With all the heat and condemnation being heaped upon him by the world community, Iraqi Prime Minister Nouri al-Maliki has decided to take full responsibility for the catastrophe that is the war in Iraq.
Even by liberal standards al-Maliki has let down his people, the American people, and Democracy itself by not taking hold of the victory baton in the global relay race that is the War on Terror. In fact, the only people al-Maliki seems to be serving are the insurgents whom he lets run wildly through the streets like so many Spanish bulls.
Historians are all quick to point out that Nouri al-Maliki is a divider, not a uniter, and therefore is not at all like President Bush. Unlike Bush, al-Maliki has failed miserably in bringing about reconciliation between his country's political and ethnic factions. Iraqi Democracy expert Dave Peterson points it out clearly stating, "If President Bush had found a man more in his image to take power in Iraq, we wouldn't have all these problems today."
Amongst his many problems, half of al-Maliki's cabinet refuse to attend meetings. Half of the half that refuse to show up have resigned while the remaining quarter simply don't want to be in the same room together. One outside observer pointed out, "The half of his cabinet that does show up?...It's the shi**y half."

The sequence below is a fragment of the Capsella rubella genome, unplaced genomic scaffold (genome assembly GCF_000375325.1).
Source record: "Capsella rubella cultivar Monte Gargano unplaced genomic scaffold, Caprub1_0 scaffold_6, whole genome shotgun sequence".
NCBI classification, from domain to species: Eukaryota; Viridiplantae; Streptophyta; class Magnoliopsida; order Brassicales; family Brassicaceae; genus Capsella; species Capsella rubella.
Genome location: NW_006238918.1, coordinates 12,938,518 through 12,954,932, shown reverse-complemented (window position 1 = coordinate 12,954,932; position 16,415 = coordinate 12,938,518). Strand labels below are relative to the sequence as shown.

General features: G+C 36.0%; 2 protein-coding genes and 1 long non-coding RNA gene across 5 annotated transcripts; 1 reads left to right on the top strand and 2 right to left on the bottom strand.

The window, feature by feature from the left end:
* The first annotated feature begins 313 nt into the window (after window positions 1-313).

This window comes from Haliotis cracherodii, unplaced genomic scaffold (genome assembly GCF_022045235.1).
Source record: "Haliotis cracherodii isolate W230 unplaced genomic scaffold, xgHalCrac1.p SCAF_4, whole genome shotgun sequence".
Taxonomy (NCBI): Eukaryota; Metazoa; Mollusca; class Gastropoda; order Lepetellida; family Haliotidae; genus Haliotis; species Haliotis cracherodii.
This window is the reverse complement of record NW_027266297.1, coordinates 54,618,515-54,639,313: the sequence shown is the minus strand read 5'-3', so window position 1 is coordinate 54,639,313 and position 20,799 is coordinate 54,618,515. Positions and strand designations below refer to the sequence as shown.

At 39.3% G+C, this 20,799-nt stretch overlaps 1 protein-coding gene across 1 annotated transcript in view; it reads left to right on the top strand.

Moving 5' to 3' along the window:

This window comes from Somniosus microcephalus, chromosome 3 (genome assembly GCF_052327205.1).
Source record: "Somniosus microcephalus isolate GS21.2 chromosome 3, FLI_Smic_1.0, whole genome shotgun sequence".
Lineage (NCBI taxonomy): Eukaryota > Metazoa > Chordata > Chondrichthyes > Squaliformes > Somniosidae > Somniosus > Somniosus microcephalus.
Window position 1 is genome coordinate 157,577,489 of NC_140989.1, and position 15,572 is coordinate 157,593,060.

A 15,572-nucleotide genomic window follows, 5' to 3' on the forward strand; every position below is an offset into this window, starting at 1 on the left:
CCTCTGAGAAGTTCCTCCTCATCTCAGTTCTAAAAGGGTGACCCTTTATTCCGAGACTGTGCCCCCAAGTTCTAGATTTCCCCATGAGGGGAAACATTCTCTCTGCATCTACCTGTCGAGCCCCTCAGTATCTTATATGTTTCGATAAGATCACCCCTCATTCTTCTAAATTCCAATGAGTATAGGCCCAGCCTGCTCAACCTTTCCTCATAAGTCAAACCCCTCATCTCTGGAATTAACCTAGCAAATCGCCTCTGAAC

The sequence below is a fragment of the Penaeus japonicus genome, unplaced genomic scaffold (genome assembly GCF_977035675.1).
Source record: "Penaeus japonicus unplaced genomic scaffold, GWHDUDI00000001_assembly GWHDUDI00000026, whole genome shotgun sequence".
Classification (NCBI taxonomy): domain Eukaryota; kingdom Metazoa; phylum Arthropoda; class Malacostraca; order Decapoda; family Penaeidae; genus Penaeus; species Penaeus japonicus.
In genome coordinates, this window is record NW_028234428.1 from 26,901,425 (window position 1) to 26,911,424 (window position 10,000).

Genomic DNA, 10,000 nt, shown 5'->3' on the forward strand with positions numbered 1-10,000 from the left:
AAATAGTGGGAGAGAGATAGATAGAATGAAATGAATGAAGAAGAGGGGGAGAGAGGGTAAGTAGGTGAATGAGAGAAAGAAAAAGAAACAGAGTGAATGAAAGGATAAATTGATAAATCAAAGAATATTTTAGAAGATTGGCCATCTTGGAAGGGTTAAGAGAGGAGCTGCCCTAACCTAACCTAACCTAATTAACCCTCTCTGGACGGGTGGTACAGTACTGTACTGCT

Even embattled Vice President Dick Cheney has predicted that the al-Maliki government is, "in it's last throes" which could mean he'll still be in power for years to come. Meanwhile, many have compared al-Maliki to such huge leadership failures as Jimmy Carter, Ted Kennedy and Hillary Clinton if she were ever to be put in such a position in real-life politics.
The Iraqi Parliament will take up the matter of al-Maliki's removal when it comes back from it's summer break in November.
A majority of fair minded analysts are demanding that al-Maliki be replaced by Eyad Allawi who many will remember from his brief but stellar role as interim Iraqi Prime Minister. After Allawi paves the way for Ahmed Chalabi to become Iraq's next democratically elected leader, Iraq should be stable enough for the United States and it's massive coalition to begin a slow withdrawal of contractors, followed by the consideration of limited troop withdrawal.
Only then can someone on the Iraqi side earn the right to stand on one of their own air craft carriers and proclaim in what ever language they speak, "Mission Accomplished."